Ways to Make Veggies More Kid-Friendly


“Eat your vegetables!” Those simple words have the power to make some children quake in their Sketchers, and still others plan a revolt at dinnertime. And I’ll admit–when I was younger, I wasn’t  fan of healthy eating, and it would have my dream come true if chocolate would’ve been included in the major food groups. “After all,” I’d reason with adults, “Cocoa comes from a plant, and that makes it a veggie.”  

But having veggies at the dinner table shouldn’t be a hassle, and definitely not the beginning shot for a parent vs. child war. Below are a few simple tricks and recipes that will make your family’s veggie experience a little more pleasant.

Ways to Make Veggies More Kid-Friendly


The name implies beauty, but for many kids this veggie is to be used as a replica of the human brain at science fairs, and not for eating. And admittedly, the smell of it cooking doesn’t make it more appealing. Getting the family to eat this requires a bit of trickery. So why not turn cauliflower into mashed potatoes? Who doesn’t like a helping of spuds?

Break a head of cauliflower into florets, and steam until tender. Place the veggie into a food processor,  add 2 tablespoons of cream cheese. Add 1/4 cup sour cream, and pulse until the cauliflower is the consistency of mashed potatoes. Spoon into a large bowl, add 2 tablespoons of butter, salt and pepper to taste and stir well.
Going on a picnic or to a family gathering? Try this recipe for Fake Potato Salad


Sounds like something a chicken would put in a garden, right?  Though it’s colorful and looks like something from another planet, most kids I met don’t hesitate to give this veggie a thumbs down. But here’s a couple of ways to make it more kid-friendly. 
The first is to roll eggplant sticks in seasoned breadcrumbs. Served with a side a delicious marinara, it’s a great alternative to bread sticks.

A few weeks ago my family and I were invited to a spur of the moment party, and I didn’t have time to prepare an elaborate dish. I cut a large eggplant into 1/4 inch circles, brushed them with olive oil, then broiled them on a lightly greased cookie sheet for 2-3 minutes per side. Then I seasoned on side lightly with Tone’s Tuscan Garlic Blend, and topped it with sun-dried tomatoes, cheddar, and Italian cheese. Baking at 425 degrees until the cheese was melted completed the dish.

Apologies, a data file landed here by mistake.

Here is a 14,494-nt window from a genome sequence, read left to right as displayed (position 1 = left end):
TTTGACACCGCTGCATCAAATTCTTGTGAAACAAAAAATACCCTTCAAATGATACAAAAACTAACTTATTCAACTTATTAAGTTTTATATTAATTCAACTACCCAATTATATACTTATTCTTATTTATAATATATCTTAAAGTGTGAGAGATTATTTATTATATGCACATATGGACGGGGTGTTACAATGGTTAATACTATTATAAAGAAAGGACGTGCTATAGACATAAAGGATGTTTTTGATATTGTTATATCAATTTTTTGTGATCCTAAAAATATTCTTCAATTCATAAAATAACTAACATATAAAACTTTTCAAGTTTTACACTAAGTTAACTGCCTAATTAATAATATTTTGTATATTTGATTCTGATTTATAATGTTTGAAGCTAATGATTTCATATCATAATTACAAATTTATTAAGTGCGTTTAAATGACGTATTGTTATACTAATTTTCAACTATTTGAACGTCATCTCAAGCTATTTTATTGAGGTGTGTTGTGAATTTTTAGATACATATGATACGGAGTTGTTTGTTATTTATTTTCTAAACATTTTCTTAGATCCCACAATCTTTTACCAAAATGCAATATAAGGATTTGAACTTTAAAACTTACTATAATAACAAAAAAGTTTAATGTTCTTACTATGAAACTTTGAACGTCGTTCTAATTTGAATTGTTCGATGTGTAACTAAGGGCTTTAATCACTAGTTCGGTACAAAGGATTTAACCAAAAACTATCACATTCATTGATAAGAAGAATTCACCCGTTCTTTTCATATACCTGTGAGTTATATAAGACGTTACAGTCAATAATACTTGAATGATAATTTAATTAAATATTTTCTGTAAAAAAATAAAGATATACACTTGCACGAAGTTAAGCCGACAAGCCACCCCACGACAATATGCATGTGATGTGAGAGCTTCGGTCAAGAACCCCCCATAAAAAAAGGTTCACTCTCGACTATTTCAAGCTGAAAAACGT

Ah yes, even though this is prepared as a vegetable, because it comes from a flower, it’s classified as a fruit. Perhaps that explains the subtle sweetness in the younger, smaller squash. Whatever the reason, this food has wonderful health benefits, and seems to shine in breads. If you feel extremely sneaky, it can be added to brownies

And if you’re gluten-sensitive, have a try at this zucchini crust. It has a quiche-like texture, but seems to go over well with the kids.

So, I’ve shared a few of my favorite recipes/tips. What’s yours?

Debbie Roppolo is an award-winning baker, cookbook/children’s author, and an award-winning humorist. She resides in the Texas Hill country with her husband and two children.

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Born of Spanish, Asian, Italian, and European ancestry, award-winning author Debbie Roppolo grew up in the Blackland Prairie region of Texas, where miles of grassland and her horse were her best friends.
Roppolo’s stories have been published in newspapers, magazines, and in several of the Chicken Soup for the Soul books. Her children’s book series, Amelia Frump and her Peanut Butter Loving Imagination, is published by Dancing With Bear Publishing.
Cooking is her second passion, and Roppolo holds the honor of being a six time award-winning baker, and the author of an award-winning cookbook.
Married for over twenty-two years, she resides in the Texas Hill Country with her husband and two children.


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